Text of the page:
My Ultimate Singapore Travel Guide is filled to the brim with helpful insights and recommendations on what to do and where to eat.
There’s no other place like Singapore. It’s a place I’ve been dreaming of visiting for years, and this past fall I got to spend two full days in this unique metropolitan city. Back in college, I worked at a transportation research facility, analyzing data for engineers and mathematicians. We worked in a windowless lab on computers without access to internet or anything that would distract us from the data.
However, there was one project we worked on that allowed everyone to have access to Google Maps. Of course when we needed a break we’d do some exploring…. And Singapore was always my favorite city ‘to visit’, especially Marina Bay Sands. The buildings are beautifully unreal, truly breathtaking!
So it’s absolutely unbelievable to me that four years later I was able to travel to this ‘Garden in a City’ and enjoy a refreshing Singapore Sling on the roof of the Marina Bay Sands.
Singapore Travel Guide
Located just off the southern tip of Malaysia, this vibrant city/state boasts a beautiful blend of Malaysian, Indian, Chinese, Arab and English cultures – all with its own twist. Known as the “Lion City” and the “Garden in the City”, it’s packed with delightful culinary experiences, luxury accommodations, and bumping nightlife.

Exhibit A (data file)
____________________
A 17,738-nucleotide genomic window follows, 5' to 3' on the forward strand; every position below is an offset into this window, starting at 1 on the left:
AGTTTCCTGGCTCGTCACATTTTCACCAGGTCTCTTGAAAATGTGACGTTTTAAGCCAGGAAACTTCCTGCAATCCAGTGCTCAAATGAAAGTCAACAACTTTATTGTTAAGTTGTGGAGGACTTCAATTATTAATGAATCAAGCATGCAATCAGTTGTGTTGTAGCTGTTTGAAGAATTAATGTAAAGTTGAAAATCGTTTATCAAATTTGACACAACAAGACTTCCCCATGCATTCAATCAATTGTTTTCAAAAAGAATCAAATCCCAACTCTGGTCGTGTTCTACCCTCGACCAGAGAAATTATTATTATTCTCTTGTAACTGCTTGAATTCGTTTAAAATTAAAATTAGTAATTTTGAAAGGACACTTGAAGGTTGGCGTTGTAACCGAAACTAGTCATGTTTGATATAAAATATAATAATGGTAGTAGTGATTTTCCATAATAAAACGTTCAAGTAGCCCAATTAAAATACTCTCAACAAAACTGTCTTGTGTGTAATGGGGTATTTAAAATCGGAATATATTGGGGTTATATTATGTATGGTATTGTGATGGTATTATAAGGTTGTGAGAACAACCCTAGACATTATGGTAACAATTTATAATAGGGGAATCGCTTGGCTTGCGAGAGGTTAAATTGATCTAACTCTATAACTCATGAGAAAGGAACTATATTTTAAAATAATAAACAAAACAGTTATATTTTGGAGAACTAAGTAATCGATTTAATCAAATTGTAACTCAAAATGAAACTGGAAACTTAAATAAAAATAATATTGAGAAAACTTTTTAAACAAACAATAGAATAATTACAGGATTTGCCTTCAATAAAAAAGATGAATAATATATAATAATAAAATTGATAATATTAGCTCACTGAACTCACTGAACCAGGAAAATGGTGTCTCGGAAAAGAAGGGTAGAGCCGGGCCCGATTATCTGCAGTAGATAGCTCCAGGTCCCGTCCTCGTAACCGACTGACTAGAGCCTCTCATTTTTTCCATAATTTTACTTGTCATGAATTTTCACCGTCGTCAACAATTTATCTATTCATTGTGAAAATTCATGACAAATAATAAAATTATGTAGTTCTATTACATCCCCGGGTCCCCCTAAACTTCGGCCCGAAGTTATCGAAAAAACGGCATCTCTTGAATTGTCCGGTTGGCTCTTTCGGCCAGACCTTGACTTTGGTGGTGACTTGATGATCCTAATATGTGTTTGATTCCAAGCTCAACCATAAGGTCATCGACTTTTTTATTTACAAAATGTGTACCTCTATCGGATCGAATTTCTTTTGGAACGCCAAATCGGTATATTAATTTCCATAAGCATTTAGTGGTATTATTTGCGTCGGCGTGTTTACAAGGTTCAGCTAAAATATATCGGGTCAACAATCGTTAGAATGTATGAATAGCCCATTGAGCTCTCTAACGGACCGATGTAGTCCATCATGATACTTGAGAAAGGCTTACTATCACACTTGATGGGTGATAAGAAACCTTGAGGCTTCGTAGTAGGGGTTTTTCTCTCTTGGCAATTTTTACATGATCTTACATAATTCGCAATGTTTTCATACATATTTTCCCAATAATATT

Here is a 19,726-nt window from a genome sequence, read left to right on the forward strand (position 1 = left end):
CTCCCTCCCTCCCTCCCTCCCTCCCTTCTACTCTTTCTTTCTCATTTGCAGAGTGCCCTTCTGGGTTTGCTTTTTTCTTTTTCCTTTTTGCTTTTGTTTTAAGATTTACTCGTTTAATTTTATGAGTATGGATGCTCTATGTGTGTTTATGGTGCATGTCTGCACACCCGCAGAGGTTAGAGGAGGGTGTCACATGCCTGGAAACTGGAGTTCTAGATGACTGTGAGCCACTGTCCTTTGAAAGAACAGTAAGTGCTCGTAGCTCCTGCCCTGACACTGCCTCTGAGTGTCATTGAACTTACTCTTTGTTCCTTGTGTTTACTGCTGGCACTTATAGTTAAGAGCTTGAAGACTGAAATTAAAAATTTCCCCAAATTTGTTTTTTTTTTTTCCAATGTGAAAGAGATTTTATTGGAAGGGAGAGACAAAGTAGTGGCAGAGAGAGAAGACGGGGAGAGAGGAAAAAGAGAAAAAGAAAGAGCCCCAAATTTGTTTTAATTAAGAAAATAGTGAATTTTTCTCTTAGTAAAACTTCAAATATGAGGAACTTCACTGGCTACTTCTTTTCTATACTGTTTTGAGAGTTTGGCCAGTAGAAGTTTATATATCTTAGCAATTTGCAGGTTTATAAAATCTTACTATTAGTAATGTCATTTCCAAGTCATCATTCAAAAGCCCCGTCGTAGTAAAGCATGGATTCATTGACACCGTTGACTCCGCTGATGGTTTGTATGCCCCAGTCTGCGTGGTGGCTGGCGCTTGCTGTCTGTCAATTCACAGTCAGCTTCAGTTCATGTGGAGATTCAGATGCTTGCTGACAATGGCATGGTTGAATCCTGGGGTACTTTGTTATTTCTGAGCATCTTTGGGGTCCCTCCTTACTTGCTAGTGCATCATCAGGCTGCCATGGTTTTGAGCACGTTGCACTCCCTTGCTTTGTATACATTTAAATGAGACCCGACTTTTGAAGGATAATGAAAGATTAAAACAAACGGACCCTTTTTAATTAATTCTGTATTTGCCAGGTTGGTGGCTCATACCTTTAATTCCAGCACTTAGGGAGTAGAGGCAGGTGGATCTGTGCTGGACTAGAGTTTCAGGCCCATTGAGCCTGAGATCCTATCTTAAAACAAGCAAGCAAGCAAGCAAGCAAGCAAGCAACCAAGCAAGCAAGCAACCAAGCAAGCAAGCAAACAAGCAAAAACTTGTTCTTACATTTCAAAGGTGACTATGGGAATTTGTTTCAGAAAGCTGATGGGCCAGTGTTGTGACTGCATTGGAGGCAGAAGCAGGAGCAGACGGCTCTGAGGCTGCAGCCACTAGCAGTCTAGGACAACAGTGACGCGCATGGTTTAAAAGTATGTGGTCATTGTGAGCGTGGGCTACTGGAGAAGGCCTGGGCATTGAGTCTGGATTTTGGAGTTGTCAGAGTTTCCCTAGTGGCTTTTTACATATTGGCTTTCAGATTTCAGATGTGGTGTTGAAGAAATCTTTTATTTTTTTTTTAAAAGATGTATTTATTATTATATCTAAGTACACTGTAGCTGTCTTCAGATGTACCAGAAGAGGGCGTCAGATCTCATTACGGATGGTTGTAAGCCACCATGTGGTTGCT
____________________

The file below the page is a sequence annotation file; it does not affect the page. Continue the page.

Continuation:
Whether you’re planning to visit Singapore, or it’s top on your travel bucket list, here’s my guide filled with travel tips, recommendations, and need-to-knows.
Why Visit Singapore
First off, there’s NO other place in the world like it! Singapore is one of the most traveled countries in Asia, and for good reason. It’s a fun, diverse, and vibrant metropolitan city that has great public transportation and hundreds of things to do. The cost is high, but the city is safe, clean, and very well run.
- Currency: The Singaporean Dollar (SGD) is the currency and the current official exchange rate 1 USD is 1.35 SGD
- Tipping: You don’t have to tip in Singapore and it’s not expected. A 10% service charge will be included in your bill at restaurants and bars.
- Language: Singapore has five official languages with English being widely spoken in all of the city. Important to note that the English spoken here is more like an English-based creole referred to as ‘Singlish’.